By Brian Roulston

The Centennial Exposition of 1876, officially known as the International Exhibition of Arts, Manufactures, and Products of the Soil and Mine, held at Fairmount Park in Philadelphia, was the first World’s Fair held in the United States. It was ten years in the making and a grand event to celebrate the signing of the Declaration of Independence. During its six-month run, it attracted almost 10 million visitors. The exposition introduced the world to the typewriter, Heinz ketchup, and popcorn. It also introduced us to Alexander Graham Bell’s invention, the telephone.

Gardiner Green Hubbard, Bell’s future father-in-law and financial investor, arranged the telephone exhibit at the exposition. He insisted that Bell be present, as he was the only one truly capable of demonstrating his invention to the judges, who would award monetary prizes and honours for the top exhibits during the weekend of June 25.  Professor Bell was busy with year-end exams for his students at the Clarke School for the Deaf in Boston and felt he couldn’t leave at such a crucial time. Bell suggested he send Willy Hubbard, his fiancée’s cousin, in his place. Gardiner wouldn’t take no for an answer and pressured Bell into going. At the same time Bell’s fiancée, Mabel Hubbard, threatened to call off their wedding if he didn’t go. Bell went grudgingly to Philadelphia.

For the record, Hubbard felt that Bell’s invention, which he dubbed “talking wires,” would amount to nothing more than an impractical toy. 

The London Times called it “the latest American humbug.”

Sir William Thomson, later known as Lord Kelvin, was a famous scientist who invented the international system of absolute temperature bearing his name. He participated in Bell’s demonstration and remarked afterwards, “It was the greatest invention of the ages.”

A young Hugh Cossart Baker Jr., born in Hamilton on December 9, 1847, educated at Dr. Tassie’s School in Galt, attended the World’s Fair and came across Alexander Bell demonstrating his telephone. Immediately, Baker saw its potential. Two things came to his mind: this would be great for his chess game since he and his friends could call each other their chess moves, and they wouldn’t have to trudge through the snow to each other’s homes play their matches. Baker also had the foresight to see it as a viable business. He immediately leased four of Bell’s telephones at $45 per year.  The story of Hugh Baker Jr. and Hamilton’s early adoption of the telephone exchange is well documented online. I would like to go beyond the commonly known facts and uncover some lesser-known yet essential moments in Hamilton’s telephone industry history.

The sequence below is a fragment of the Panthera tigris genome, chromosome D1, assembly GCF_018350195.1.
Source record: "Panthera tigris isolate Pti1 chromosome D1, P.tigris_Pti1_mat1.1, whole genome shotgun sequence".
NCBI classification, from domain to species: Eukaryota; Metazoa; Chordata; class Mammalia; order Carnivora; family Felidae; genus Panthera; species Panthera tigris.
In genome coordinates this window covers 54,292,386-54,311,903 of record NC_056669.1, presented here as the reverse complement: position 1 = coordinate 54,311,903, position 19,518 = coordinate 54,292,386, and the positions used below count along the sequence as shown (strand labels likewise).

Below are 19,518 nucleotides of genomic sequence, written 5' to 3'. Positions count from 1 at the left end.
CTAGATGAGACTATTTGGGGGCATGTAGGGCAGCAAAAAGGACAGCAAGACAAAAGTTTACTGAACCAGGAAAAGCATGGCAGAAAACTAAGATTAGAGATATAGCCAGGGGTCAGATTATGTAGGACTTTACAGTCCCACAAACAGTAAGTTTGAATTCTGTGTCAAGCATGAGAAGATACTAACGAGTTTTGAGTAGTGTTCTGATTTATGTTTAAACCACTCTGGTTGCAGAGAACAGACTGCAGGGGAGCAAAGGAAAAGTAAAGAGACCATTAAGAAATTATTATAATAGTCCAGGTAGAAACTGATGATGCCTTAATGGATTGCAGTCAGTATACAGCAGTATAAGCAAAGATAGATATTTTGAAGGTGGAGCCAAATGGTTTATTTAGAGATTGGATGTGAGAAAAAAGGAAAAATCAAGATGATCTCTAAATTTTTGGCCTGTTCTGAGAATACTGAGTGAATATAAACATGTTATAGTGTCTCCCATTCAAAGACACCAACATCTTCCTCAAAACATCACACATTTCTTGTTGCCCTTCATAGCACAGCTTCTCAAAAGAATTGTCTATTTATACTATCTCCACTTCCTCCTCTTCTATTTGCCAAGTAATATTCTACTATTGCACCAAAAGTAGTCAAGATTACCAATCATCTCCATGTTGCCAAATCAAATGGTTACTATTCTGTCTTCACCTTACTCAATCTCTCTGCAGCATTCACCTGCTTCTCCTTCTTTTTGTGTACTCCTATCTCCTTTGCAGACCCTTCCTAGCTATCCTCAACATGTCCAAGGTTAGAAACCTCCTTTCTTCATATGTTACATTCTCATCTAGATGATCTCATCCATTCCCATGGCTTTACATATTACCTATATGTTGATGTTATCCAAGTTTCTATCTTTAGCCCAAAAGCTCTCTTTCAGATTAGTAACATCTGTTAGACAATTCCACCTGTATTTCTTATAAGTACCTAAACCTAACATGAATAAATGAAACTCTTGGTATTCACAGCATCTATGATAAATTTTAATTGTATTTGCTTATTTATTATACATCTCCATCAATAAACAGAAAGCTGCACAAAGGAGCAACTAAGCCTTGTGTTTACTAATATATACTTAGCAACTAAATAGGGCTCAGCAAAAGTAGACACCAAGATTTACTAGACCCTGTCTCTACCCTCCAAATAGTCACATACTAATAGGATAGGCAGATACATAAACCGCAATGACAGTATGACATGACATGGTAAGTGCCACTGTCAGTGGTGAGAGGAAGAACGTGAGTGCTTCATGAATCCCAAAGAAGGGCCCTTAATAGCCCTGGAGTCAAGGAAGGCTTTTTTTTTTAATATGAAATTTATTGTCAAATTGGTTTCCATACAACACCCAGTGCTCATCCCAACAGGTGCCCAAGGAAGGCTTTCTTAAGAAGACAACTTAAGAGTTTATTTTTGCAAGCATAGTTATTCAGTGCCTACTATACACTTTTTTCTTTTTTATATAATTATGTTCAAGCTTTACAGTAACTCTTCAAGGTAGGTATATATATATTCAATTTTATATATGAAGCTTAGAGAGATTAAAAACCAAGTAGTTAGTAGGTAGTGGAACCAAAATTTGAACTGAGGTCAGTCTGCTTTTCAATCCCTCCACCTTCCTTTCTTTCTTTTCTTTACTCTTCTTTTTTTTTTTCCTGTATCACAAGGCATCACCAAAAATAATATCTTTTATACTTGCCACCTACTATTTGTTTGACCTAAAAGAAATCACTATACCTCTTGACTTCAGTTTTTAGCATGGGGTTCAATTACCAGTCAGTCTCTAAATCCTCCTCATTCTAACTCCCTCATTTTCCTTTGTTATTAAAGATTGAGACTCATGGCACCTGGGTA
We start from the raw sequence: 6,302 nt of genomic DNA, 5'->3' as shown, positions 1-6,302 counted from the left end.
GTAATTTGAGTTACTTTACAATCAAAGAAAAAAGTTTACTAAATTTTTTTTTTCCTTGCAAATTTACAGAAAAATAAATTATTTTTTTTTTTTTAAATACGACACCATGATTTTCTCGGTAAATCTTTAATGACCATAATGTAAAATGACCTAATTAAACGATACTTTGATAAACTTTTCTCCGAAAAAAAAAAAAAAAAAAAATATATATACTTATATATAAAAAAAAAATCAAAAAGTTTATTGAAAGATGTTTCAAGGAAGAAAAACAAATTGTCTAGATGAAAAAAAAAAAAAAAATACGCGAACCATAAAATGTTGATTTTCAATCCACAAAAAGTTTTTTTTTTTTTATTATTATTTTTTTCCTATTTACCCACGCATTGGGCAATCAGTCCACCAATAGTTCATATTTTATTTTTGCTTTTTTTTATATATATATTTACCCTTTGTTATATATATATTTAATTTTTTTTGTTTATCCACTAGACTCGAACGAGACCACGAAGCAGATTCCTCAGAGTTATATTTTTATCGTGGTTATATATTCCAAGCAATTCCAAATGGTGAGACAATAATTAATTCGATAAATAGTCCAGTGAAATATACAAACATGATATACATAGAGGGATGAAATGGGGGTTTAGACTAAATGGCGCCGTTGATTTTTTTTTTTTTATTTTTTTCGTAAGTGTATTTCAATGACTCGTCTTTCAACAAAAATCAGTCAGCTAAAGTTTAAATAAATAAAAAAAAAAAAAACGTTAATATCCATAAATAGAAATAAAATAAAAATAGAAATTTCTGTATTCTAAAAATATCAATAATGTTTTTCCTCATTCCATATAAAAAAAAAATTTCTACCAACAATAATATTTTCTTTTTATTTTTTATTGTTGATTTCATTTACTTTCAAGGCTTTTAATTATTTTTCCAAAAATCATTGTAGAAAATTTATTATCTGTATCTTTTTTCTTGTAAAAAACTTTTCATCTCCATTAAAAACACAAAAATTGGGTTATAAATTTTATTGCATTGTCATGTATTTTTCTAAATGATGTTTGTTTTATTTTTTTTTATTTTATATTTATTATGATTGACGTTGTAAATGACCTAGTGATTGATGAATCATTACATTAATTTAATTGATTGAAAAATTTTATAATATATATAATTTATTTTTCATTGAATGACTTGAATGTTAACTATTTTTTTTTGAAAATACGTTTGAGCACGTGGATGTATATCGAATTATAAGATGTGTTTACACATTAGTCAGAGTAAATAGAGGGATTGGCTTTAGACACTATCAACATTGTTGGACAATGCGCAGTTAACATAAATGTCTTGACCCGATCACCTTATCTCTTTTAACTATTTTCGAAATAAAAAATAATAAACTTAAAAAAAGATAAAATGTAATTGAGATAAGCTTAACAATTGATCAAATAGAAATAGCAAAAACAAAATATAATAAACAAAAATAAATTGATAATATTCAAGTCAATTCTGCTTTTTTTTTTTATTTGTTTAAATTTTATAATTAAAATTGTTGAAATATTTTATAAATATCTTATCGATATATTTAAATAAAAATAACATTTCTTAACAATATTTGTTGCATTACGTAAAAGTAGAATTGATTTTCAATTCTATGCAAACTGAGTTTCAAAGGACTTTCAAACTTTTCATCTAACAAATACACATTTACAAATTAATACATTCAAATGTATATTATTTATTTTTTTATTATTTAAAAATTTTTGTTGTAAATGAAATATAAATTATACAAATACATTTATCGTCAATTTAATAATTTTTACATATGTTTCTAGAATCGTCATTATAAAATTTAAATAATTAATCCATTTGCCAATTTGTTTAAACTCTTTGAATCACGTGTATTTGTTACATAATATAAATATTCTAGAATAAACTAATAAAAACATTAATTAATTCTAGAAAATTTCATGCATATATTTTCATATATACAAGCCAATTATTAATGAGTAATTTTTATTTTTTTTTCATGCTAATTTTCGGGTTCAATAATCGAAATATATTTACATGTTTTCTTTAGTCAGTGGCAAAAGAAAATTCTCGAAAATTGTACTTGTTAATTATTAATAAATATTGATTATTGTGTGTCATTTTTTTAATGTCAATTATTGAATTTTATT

Hamilton missed out on being the world’s first telephone exchange when George W. Coy’s telephone exchange in New Haven, Connecticut, opened in a storefront on January 28, 1878, with 21 telephone subscribers. His subscribers included the local police, post office, and drug store, who paid $1.50 monthly. Today, Coy is often cited as the world’s first telephone operator. Coy also invented the first telephone switchboard and used the wires from women’s bras as the first plug-ins.

On January 1, 1878, Hugh Baker Jr. formed the Hamilton District Telegraph Company, went to the Bell homestead in Brantford and negotiated an exclusive licence to install phones in Wentworth, Halton, and Haldimand Counties. The Hamilton District Telegraph Company name would be changed to the Hamilton Telephone Company in September. 

Boys were initially hired as phone operators but were too quick-tempered, rude, and prone to goofing around. Alexander Graham Bell wanted to improve Bell Telephone’s image, so he hired females to operate the switchboards. They became known as “Hello Girls.” The first female operators in Hamilton were Minnie and her sister Beulah Howell; hired in 1880.

The first long-distance line in Canada was installed between Hamilton and Dundas in 1880.